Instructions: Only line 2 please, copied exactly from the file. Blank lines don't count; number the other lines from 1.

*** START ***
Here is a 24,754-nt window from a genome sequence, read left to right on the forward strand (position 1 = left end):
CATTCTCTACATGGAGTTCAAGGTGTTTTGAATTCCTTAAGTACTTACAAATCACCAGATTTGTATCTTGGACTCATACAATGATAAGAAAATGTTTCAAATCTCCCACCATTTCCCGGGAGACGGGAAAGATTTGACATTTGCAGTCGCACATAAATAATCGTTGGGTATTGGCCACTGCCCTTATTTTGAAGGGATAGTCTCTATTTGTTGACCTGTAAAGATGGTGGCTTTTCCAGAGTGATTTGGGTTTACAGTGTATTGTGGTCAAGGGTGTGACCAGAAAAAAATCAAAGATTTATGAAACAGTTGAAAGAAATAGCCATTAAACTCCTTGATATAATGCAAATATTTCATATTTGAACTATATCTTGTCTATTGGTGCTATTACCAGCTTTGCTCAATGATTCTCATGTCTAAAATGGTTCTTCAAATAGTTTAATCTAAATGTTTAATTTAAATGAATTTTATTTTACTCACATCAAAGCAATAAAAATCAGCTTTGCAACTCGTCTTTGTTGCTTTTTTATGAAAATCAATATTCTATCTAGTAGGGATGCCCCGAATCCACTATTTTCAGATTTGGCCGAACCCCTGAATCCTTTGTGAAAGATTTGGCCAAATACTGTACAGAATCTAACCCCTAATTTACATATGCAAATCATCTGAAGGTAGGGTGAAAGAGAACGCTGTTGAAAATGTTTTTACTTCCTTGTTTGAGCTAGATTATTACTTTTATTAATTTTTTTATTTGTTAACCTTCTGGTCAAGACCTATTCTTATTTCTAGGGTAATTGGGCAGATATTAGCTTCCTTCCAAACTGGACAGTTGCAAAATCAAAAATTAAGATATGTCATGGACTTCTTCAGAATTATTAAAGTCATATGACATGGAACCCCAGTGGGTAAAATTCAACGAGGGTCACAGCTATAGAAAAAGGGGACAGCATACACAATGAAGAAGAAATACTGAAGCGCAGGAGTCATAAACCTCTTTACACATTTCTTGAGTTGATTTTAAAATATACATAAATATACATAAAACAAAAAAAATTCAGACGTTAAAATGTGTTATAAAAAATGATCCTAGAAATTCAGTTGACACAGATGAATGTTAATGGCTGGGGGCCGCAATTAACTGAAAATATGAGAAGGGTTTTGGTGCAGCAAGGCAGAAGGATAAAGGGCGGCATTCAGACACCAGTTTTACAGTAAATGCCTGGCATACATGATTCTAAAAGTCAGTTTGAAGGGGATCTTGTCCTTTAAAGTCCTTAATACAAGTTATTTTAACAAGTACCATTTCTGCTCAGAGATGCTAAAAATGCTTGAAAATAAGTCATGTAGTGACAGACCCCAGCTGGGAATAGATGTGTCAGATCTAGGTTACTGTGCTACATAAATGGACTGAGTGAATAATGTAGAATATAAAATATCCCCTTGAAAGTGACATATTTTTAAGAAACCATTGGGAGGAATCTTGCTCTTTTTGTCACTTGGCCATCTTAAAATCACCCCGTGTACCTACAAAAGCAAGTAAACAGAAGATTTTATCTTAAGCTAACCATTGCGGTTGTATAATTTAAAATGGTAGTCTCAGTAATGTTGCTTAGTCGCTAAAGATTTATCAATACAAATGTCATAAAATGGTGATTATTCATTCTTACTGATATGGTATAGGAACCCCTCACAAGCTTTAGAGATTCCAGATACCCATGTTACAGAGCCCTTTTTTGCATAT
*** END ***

CATTCTCTACATGGAGTTCAAGGTGTTTTGAATTCCTTAAGTACTTACAAATCACCAGATTTGTATCTTGGACTCATACAATGATAAGAAAATGTTTCAAATCTCCCACCATTTCCCGGGAGACGGGAAAGATTTGACATTTGCAGTCGCACATAAATAATCGTTGGGTATTGGCCACTGCCCTTATTTTGAAGGGATAGTCTCTATTTGTTGACCTGTAAAGATGGTGGCTTTTCCAGAGTGATTTGGGTTTACAGTGTATTGTGGTCAAGGGTGTGACCAGAAAAAAATCAAAGATTTATGAAACAGTTGAAAGAAATAGCCATTAAACTCCTTGATATAATGCAAATATTTCATATTTGAACTATATCTTGTCTATTGGTGCTATTACCAGCTTTGCTCAATGATTCTCATGTCTAAAATGGTTCTTCAAATAGTTTAATCTAAATGTTTAATTTAAATGAATTTTATTTTACTCACATCAAAGCAATAAAAATCAGCTTTGCAACTCGTCTTTGTTGCTTTTTTATGAAAATCAATATTCTATCTAGTAGGGATGCCCCGAATCCACTATTTTCAGATTTGGCCGAACCCCTGAATCCTTTGTGAAAGATTTGGCCAAATACTGTACAGAATCTAACCCCTAATTTACATATGCAAATCATCTGAAGGTAGGGTGAAAGAGAACGCTGTTGAAAATGTTTTTACTTCCTTGTTTGAGCTAGATTATTACTTTTATTAATTTTTTTATTTGTTAACCTTCTGGTCAAGACCTATTCTTATTTCTAGGGTAATTGGGCAGATATTAGCTTCCTTCCAAACTGGACAGTTGCAAAATCAAAAATTAAGATATGTCATGGACTTCTTCAGAATTATTAAAGTCATATGACATGGAACCCCAGTGGGTAAAATTCAACGAGGGTCACAGCTATAGAAAAAGGGGACAGCATACACAATGAAGAAGAAATACTGAAGCGCAGGAGTCATAAACCTCTTTACACATTTCTTGAGTTGATTTTAAAATATACATAAATATACATAAAACAAAAAAAATTCAGACGTTAAAATGTGTTATAAAAAATGATCCTAGAAATTCAGTTGACACAGATGAATGTTAATGGCTGGGGGCCGCAATTAACTGAAAATATGAGAAGGGTTTTGGTGCAGCAAGGCAGAAGGATAAAGGGCGGCATTCAGACACCAGTTTTACAGTAAATGCCTGGCATACATGATTCTAAAAGTCAGTTTGAAGGGGATCTTGTCCTTTAAAGTCCTTAATACAAGTTATTTTAACAAGTACCATTTCTGCTCAGAGATGCTAAAAATGCTTGAAAATAAGTCATGTAGTGACAGACCCCAGCTGGGAATAGATGTGTCAGATCTAGGTTACTGTGCTACATAAATGGACTGAGTGAATAATGTAGAATATAAAATATCCCCTTGAAAGTGACATATTTTTAAGAAACCATTGGGAGGAATCTTGCTCTTTTTGTCACTTGGCCATCTTAAAATCACCCCGTGTACCTACAAAAGCAAGTAAACAGAAGATTTTATCTTAAGCTAACCATTGCGGTTGTATAATTTAAAATGGTAGTCTCAGTAATGTTGCTTAGTCGCTAAAGATTTATCAATACAAATGTCATAAAATGGTGATTATTCATTCTTACTGATATGGTATAGGAACCCCTCACAAGCTTTAGAGATTCCAGATACCCATGTTACAGAGCCCTTTTTTGCATAT